Making Everything Count - HOTT recap and paying it forward

So the orcs and humans marched out on their little, itty, bitty 15mm feet to go to war...

... sounds funnier in my head than I guess it really is, but I'm a blogger, not a frakkin' NYT best-seller author.

This past Thursday, the good folks who are part of the Chicago Skirmish group got together at Games Plus to toss dice, push metal/plastic and have some fun. I crunched through two armies painted in the colors and arrayed in the style from my D&D campaign and put them to field using the HOTT (Hordes of the Things) miniature wargame rules.

This was my first time getting into 15mm scale and it is a ton of fun to paint and play. I can get away with a lot of shortcuts and simple/obvious color schemes because at gametable level, all we cared about was who was finally going to kill more elements than the other, versus whether the damn eyes had the pupil exactly center. I finished two armies in roughly 2 1/2 weeks. That's pretty fast, considering that was about 90 figures, and a bunch of them were figure/horse combos.

HOTT can play fast, or semi-fast, depending on your dice. Our first game out, the Orc General charged right up to the Human General, they pushed each other around a bit and then the Orc warbands killed the General while he was recoiling from an attack.

Score 1 to the snaggle-toothed Planet of the Apes dudes... I mean, the Orcs on horses.

Second round took 3x as long to play, mainly because I kept interfering with the human's maneuvering and trying to sneak my Hordes/Warband end-run to capture their camp or flag or whatever they were hiding in that long-house. Unfortunately, the dice said "Screw you, I'm going home" and I lost the game.

Pics of the table and games at the end...

And this is where my "Make Everything Count" rule come into play.

So a long time ago, some dude by the name of Jeff Rients wrote a pretty cool blog post called "How to Awesome Up Your Players." Yea, go ahead and click the link, it's OK. I'll wait.

So the upshot is making the game worth it to the players.

Well, take that chocolate and put it in the peanut butter of how Tony Bath ran his Hyborean Campaign back in the day. His book Setting Up A Wargames Campaign is fun to read, but it also gave me some ideas - never let a game go to waste. He didn't put that there, but the dude geared everything towards figuring out if Conan smashed puny gods, or if those damn kids ruined the day again.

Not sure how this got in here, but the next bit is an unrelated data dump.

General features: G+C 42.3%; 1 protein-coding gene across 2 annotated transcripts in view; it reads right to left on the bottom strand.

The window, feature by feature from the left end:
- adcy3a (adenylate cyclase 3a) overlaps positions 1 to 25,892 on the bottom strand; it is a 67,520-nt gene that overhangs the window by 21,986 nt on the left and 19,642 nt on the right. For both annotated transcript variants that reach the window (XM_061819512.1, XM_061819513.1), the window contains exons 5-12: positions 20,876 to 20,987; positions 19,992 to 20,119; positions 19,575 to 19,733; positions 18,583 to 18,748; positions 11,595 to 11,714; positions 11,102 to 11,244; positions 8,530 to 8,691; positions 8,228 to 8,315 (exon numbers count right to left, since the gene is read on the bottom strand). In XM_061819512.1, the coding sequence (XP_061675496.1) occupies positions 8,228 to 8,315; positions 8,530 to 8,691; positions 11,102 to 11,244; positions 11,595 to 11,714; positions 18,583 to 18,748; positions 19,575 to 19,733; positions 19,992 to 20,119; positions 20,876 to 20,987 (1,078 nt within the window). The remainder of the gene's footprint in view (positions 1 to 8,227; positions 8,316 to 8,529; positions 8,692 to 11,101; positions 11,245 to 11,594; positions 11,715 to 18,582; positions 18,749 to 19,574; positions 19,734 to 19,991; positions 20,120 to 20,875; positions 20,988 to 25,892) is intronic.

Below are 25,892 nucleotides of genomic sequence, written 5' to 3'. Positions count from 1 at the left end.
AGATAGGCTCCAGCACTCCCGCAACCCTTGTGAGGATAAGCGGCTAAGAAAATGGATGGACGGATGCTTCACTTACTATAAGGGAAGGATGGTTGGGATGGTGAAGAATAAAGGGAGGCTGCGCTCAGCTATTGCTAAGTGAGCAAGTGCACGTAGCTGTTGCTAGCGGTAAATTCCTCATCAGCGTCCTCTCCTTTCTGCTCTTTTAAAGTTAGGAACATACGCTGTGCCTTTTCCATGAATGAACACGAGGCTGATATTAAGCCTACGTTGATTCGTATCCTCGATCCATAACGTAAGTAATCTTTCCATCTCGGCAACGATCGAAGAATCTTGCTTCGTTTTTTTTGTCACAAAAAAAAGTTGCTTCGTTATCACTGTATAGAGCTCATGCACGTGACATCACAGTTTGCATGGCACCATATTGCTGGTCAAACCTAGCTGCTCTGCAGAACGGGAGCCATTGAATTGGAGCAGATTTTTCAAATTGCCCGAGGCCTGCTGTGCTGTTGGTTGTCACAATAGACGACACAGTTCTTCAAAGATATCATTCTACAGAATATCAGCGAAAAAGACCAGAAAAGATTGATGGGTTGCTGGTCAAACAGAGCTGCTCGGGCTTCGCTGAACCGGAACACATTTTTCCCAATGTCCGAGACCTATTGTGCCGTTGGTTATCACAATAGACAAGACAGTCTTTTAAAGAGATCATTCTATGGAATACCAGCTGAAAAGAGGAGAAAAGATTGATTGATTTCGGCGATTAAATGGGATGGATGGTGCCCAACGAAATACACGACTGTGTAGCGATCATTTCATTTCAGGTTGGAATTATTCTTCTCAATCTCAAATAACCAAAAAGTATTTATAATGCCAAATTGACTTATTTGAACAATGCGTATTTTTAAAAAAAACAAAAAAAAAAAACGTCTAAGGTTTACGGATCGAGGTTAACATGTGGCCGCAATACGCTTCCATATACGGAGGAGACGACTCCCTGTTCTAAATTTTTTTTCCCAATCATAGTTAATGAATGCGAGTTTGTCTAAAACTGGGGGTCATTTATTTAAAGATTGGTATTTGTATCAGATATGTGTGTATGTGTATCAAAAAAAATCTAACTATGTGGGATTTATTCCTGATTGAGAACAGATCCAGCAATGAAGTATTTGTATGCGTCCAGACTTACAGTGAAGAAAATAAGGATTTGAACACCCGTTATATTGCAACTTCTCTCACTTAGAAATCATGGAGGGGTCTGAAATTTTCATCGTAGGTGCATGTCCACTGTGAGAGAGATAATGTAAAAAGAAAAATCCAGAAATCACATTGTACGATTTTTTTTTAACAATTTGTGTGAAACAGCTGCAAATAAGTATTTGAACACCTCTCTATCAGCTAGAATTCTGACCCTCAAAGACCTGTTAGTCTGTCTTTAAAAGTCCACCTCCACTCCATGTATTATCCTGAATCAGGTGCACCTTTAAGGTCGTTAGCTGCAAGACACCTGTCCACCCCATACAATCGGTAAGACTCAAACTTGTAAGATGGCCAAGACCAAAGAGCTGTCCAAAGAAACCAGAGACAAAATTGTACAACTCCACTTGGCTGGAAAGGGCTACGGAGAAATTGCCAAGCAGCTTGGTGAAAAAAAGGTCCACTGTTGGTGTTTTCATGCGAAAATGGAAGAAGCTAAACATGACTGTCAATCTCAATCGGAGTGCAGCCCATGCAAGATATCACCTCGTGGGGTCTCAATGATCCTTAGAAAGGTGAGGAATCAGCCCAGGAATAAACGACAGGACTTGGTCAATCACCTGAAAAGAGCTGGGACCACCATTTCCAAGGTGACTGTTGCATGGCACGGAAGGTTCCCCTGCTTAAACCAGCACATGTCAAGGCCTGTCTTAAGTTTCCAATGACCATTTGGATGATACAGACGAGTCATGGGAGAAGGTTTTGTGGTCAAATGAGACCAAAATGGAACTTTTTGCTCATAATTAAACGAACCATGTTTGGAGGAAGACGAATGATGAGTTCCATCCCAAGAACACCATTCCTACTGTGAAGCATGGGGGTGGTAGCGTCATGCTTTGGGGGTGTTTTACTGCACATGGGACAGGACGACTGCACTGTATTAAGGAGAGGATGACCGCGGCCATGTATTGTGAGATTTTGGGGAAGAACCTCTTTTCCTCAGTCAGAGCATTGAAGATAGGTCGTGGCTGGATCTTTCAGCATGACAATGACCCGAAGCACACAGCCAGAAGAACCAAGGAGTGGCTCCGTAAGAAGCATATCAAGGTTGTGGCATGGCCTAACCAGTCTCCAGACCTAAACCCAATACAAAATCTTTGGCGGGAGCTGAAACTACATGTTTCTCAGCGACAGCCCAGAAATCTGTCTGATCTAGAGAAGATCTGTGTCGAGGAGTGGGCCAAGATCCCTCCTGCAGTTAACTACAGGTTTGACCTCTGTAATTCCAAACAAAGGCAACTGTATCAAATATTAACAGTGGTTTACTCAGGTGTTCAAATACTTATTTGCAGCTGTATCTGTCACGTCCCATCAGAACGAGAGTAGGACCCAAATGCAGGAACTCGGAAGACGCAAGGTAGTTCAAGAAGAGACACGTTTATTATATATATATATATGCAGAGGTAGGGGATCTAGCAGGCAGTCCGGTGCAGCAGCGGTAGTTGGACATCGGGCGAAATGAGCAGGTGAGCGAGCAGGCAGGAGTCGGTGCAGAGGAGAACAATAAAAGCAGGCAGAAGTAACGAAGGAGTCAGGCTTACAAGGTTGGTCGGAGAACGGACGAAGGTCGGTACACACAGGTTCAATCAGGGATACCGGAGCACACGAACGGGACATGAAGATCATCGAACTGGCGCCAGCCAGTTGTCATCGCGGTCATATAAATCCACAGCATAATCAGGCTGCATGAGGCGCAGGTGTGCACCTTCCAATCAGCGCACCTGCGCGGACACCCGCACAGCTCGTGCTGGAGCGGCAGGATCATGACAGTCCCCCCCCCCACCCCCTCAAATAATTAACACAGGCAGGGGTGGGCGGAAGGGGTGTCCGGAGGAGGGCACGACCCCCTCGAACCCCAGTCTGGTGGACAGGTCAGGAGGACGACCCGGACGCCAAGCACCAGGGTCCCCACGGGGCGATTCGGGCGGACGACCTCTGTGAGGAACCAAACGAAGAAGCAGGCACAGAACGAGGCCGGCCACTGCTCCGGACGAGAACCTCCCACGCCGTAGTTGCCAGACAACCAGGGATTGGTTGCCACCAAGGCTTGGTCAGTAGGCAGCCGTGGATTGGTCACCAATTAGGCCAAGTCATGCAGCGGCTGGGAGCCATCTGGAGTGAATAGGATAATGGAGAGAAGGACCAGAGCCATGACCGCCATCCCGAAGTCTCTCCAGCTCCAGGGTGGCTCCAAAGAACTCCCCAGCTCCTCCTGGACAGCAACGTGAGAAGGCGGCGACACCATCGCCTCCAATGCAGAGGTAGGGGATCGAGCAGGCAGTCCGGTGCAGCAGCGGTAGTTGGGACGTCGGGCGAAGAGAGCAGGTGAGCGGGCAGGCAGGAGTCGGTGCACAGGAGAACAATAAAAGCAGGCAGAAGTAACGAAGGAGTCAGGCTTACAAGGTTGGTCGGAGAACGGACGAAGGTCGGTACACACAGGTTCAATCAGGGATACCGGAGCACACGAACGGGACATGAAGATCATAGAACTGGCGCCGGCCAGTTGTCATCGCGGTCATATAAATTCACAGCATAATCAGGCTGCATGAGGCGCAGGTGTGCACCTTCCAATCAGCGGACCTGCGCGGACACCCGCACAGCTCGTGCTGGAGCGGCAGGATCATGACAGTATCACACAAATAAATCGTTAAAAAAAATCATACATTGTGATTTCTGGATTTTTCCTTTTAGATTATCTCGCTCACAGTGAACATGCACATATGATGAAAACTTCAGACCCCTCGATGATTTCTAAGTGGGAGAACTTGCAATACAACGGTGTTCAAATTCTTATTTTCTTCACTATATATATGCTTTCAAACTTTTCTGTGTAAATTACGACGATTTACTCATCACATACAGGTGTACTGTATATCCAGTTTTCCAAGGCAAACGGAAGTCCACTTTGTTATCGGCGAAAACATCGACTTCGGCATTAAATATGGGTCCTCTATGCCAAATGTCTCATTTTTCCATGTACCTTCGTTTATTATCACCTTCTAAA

Since reading that blog post and this book, I've made it a point to do the same - make everything count. That's why my Chainmail battle a few years ago determined how a major NPC's father had died and he had assumed leadership of the area the PCs are campaigning in. A follow-up Chainmail battle determined that the recently passed harvest and winter wasn't a bad one for the area, meaning prices and people are pretty OK right now.

With this recent set of HOTT battles, I have two results, an Orc quick-kill, and a successful human victory turning back a spirited Orc attack. I don't know if I'll need these now, or a few months or years from now, but they count, and now that player has somehow participated in my campaign. Not by rolling 3d6x6, here's your first level character, but playing a wargame in my campaign and making a difference in it.

How do you open up your campaign beyond your one RPG group? Why couldn't a game of HOTT, or MtG, or even poker determine something cool about your campaign world?

Now for the pictures of 15mm armies... it was a lot of fun painting these up. The humans are painted in the colors of Marshall Roehm, the "lord" of the town/lands of Enonia - in red/green/white. There are a couple of units painted in the Enonian militia colors - yellow/green. Enonia is where the PCs home base is.

The Orcs of the Bloody Eye are painted with a burgundy color and with boltgun/tinbitz colors for armor/weapons. The Bloody Eye symbol on their shields/standards is what the PCs see when they are out and about in the wild lands east of Enonia.

I've given you links to the various wiki articles from my campaign, if you'd like to read more. Enjoy!


  1. Using every game played as campaign material is a good idea. I've incorporated stuff generated while playing How to Host a Dungeon into my campaign & I've used captures from video games for city & dungeon maps. On a side note, it is good to see you blogging again. I'm still running a one-on-one game for my wife that got its start with the Dungeon of Akban from the S&W quick start. My wife & I have made a lot of fun memories with that little dungeon so I just wanted+ to say "Thanks."

  2. I'm running a con game this coming weekend -- in addition to (hopefully) being fun, its events are going to determine an element of my live game setting's history and hopefully create a fun enemy for the regular players.

  3. @MphsSteve - thank you for the kind comments. I'm glad to hear you're still running your 1:1 game, though. That's awesome. I'm glad you got mileage out of that little dungeon.

    @James - I've done that too. I've shifted my Ultima game to be more of a traveling convention campaign, but everyone who plays makes a difference.


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